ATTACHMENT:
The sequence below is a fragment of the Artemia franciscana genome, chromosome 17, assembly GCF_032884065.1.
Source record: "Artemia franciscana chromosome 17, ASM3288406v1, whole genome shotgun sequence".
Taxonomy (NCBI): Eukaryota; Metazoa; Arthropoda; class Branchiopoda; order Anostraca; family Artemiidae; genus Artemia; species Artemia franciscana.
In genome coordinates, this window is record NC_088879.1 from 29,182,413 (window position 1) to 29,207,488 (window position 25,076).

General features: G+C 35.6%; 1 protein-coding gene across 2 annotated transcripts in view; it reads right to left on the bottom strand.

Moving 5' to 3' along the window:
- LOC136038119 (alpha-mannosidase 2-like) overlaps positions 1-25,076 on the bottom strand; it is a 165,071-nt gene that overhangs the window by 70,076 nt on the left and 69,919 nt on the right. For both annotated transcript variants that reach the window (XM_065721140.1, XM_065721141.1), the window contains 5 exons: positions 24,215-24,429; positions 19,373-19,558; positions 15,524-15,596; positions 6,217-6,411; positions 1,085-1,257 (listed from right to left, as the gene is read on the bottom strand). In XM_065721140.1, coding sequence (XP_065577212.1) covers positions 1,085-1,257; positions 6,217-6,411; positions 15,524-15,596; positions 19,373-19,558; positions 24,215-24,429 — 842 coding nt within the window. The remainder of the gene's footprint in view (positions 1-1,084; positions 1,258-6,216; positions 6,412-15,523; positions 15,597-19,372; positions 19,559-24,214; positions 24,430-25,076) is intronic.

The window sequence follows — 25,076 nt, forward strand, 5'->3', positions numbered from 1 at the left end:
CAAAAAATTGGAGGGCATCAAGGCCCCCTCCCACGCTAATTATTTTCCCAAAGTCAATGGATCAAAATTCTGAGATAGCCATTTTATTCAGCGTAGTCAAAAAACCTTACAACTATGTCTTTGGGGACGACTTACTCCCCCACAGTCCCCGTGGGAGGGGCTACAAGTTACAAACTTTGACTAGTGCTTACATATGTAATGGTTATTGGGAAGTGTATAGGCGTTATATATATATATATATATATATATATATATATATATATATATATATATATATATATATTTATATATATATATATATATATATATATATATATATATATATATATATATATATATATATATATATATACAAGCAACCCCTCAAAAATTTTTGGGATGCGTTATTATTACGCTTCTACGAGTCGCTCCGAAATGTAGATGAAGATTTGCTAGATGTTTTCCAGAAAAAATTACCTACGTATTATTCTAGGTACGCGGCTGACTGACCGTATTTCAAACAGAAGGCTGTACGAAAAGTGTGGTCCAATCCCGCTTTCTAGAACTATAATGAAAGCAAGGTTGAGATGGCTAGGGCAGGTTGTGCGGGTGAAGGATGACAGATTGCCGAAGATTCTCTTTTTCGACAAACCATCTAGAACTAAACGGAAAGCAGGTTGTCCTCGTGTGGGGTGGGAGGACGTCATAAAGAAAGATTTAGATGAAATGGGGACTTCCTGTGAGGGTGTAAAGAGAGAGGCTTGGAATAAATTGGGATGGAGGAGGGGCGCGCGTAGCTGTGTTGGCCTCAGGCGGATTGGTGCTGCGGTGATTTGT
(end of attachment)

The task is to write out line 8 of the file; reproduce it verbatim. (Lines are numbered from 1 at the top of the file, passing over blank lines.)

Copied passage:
The window sequence follows — 25,076 nt, forward strand, 5'->3', positions numbered from 1 at the left end: